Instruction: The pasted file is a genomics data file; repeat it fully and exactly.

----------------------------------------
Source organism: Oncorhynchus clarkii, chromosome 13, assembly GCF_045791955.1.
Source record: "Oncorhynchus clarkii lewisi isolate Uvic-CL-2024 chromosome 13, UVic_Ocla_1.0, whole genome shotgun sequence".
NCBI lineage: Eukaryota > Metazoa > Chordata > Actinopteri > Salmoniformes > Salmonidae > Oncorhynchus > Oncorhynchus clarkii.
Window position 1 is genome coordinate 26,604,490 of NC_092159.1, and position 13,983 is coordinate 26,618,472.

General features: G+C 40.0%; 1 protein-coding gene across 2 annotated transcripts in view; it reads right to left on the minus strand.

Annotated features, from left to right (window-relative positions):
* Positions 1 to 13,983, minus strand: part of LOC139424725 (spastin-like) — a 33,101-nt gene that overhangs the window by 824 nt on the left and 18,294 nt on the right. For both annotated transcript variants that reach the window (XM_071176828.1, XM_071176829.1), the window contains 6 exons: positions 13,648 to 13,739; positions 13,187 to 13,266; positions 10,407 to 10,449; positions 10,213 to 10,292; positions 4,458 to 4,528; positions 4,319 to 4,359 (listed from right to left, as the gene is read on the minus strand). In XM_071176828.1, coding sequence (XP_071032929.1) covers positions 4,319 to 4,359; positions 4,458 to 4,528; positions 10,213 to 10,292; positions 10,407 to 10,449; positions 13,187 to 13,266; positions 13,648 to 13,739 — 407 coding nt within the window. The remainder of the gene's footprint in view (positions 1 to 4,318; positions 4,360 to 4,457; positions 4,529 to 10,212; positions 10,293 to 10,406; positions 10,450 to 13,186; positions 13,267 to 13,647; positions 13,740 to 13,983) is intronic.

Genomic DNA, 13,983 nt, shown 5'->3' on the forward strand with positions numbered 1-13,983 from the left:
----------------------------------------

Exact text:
Source organism: Oncorhynchus clarkii, chromosome 13, assembly GCF_045791955.1.
Source record: "Oncorhynchus clarkii lewisi isolate Uvic-CL-2024 chromosome 13, UVic_Ocla_1.0, whole genome shotgun sequence".
NCBI lineage: Eukaryota > Metazoa > Chordata > Actinopteri > Salmoniformes > Salmonidae > Oncorhynchus > Oncorhynchus clarkii.
Window position 1 is genome coordinate 26,604,490 of NC_092159.1, and position 13,983 is coordinate 26,618,472.

General features: G+C 40.0%; 1 protein-coding gene across 2 annotated transcripts in view; it reads right to left on the minus strand.

Annotated features, from left to right (window-relative positions):
* Positions 1 to 13,983, minus strand: part of LOC139424725 (spastin-like) — a 33,101-nt gene that overhangs the window by 824 nt on the left and 18,294 nt on the right. For both annotated transcript variants that reach the window (XM_071176828.1, XM_071176829.1), the window contains 6 exons: positions 13,648 to 13,739; positions 13,187 to 13,266; positions 10,407 to 10,449; positions 10,213 to 10,292; positions 4,458 to 4,528; positions 4,319 to 4,359 (listed from right to left, as the gene is read on the minus strand). In XM_071176828.1, coding sequence (XP_071032929.1) covers positions 4,319 to 4,359; positions 4,458 to 4,528; positions 10,213 to 10,292; positions 10,407 to 10,449; positions 13,187 to 13,266; positions 13,648 to 13,739 — 407 coding nt within the window. The remainder of the gene's footprint in view (positions 1 to 4,318; positions 4,360 to 4,457; positions 4,529 to 10,212; positions 10,293 to 10,406; positions 10,450 to 13,186; positions 13,267 to 13,647; positions 13,740 to 13,983) is intronic.

Genomic DNA, 13,983 nt, shown 5'->3' on the forward strand with positions numbered 1-13,983 from the left: